Previous month:
October 2005
Next month:
February 2006

What Our Chldren Need: Expectations

Dsc00497_edited_1 Recently our family spent a much-needed weekend away at a cabin up in Northern Arizona. The cabin was spacious, and comfortable. While Daddy was flyfishing for a couple of hours, the girls and I painted watercolor pictures that we hung above the dining room table.We explored inside and outside of the cabin .It was nestled atop a slight hill, with a dirt road leading down to the main area where barns held the horses and cows that worked the ranch. The yard surrounding our cabin was small, so we decided to head down the hill. Zoe was in her Conaire cruiser stroller and Olivia kept pace walking beside me. The first obstacle was the four feet width of metal grates blocking our path. A cattle guard, and crossing it was the only way down the hill. The grates were far apart, so I carefully held 45 lb Zoe, balancing as I stepped across sideways. Next the stroller, and finally I hold Olivia’s hand and we cross together. We begin pushing Zoe down the hill and the moist dirt is soft and deep and resisting, but we push harder and soon we have made it to the bottom of the hill. We meet Daddy there, and suddenly horses begin galloping toward us. It is feeding time in the field before us, and horses are arriving from all directions, at different rates of speed. It is impressive .Soon there are more than twenty, gathering to eat. The children are squealing with delight. We celebrate our good fortune that we have come upon such a spontaneous, yet awesome event.

The next day we travel down again to the fishing pond. There, Zoe holds onto my hands so she can walk to the ponds edge. I am her legs, taking her somewhere her walker cannot go. I sit on the damp ground, supporting her waist while she stands, learning how to toss rocks into the pond. Olivia is receiving her first fishing lesson from Daddy. Within minutes, Zoe becomes impatient for her turn and begins pleading “ ….ish ….ish…” She wants to hold the pink Barbie fishing rod and start her lesson, too.

Had we stayed inside our comfortable cabin that first afternoon, waiting for Daddy’s return- we would have missed the awe inspiring show of the horses at feeding time. But from the windows in the dining room where we sat painting, I could see the barns at the bottom of the hill. I knew it would be a challenge walking our way down, but I wanted the girls to experience more of the ranch. An afternoon we will always remember, I am sure. I hope the girls remember the challenges,too. A simple lesson that you have to persist –when there are obstacles in your way. Even if they are physically challenging, the reward for your efforts can be great.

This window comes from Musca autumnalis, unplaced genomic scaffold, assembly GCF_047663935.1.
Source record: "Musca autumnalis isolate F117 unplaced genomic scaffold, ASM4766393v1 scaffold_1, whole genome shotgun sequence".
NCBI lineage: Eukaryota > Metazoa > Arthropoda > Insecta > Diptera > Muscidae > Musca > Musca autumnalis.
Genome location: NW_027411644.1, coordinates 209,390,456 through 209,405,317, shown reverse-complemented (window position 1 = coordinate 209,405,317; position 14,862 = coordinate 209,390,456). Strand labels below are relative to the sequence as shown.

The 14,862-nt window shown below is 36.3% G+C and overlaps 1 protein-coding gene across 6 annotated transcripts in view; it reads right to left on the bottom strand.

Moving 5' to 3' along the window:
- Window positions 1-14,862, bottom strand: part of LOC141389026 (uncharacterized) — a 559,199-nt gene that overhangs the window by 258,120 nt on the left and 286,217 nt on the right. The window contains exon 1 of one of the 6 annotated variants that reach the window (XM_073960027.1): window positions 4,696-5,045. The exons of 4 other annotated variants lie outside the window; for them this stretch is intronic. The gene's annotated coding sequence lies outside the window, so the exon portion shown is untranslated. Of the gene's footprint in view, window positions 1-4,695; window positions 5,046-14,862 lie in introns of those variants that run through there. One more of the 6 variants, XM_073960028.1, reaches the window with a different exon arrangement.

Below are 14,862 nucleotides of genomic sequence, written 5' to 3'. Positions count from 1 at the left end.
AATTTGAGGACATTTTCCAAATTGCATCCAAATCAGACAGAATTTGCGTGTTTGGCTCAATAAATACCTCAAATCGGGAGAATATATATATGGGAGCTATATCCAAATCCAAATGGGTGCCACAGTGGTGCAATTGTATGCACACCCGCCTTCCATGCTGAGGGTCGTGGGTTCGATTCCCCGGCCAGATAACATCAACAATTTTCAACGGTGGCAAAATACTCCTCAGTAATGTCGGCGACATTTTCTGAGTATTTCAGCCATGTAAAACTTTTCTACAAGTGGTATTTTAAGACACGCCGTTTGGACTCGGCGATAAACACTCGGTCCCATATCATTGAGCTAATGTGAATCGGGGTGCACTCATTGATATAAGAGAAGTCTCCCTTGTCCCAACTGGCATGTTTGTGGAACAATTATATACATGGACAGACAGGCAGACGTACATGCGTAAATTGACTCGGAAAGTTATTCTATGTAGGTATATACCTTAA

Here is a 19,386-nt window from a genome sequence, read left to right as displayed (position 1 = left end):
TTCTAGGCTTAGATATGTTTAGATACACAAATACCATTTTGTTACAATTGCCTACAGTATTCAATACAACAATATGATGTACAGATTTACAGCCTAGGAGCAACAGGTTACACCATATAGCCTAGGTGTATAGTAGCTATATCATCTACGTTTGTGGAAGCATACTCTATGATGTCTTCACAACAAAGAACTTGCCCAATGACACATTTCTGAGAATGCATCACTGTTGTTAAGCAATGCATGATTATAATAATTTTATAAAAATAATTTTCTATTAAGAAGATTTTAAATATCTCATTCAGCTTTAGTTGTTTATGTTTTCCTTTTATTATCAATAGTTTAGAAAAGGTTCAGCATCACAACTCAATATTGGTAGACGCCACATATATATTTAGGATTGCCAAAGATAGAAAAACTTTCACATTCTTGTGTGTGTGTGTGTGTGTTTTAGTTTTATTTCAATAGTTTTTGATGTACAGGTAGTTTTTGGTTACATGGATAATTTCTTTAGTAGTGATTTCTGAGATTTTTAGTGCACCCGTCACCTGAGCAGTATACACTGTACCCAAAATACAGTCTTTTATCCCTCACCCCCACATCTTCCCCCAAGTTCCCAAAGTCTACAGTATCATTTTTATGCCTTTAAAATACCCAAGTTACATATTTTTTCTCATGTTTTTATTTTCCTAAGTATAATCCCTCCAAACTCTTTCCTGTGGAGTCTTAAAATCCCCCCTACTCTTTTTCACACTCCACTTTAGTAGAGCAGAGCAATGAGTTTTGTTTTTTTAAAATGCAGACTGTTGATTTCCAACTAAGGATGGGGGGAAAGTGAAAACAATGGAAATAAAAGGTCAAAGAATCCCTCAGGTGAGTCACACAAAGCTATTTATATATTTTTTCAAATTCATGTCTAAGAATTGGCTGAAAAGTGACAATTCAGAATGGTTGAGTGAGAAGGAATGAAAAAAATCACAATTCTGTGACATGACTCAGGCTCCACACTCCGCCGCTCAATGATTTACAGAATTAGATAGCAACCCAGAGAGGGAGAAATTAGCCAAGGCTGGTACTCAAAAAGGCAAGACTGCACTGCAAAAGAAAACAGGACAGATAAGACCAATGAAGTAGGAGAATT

When Zoe was just a baby, we sought the opinion of the professionals involved in her care. Asking her physicians and therapists  “ What are your expectations? Will she ever walk,  or talk? They were the experts, back then, and there was only their opinion.

And so we held her, nurtured her, worked with her, cried with her, fought for her and protected her. She has grown into a happy, three-year old little girl. And now, I believe, it is the expectations that we,her parents have of her- that will define her. We have become the experts. We can empower and strengthen her, by helping her develop her capabilities. By expecting her to try, before she determines she is unable to accomplish something. By expecting her to practice, before she determines she cannot learn a new task. By expecting her to pursue her interests, experience new things and develop her abilities and talents so that she will live a passion filled life.

I struggle daily, reminding myself that she is no longer a baby, a toddler. She is a little girl, and for her to grow and develop to the best of her potential- we must expect her to accomplish certain things.

For today, I have begun with a blank sheet of paper. I am making a list of everything I do for her each day. I am specific, even with the small tasks- cleaning up, returning objects where they belong, turning on/off the lights in her room. Some of these things, we are helping her learn how to do for herself. And many are long term goals. But some of these little tasks, the ones I may overlook and not think about as we push through our daily routine, she can do. Albeit, with adaption, more time spent, and maybe not to perfection. First I cross off from the list the things I must do for her. Changing her diaper, putting on her shoes, administering her medicine. What is remaining, are the small tasks she can do for herself. This is what we will start with. These “ mini” tasks will be my starting expectations for her today. Something for her to accomplish, and something for us to celebrate. Just the beginning of a special needs mom, understanding what my child needs……. expectations.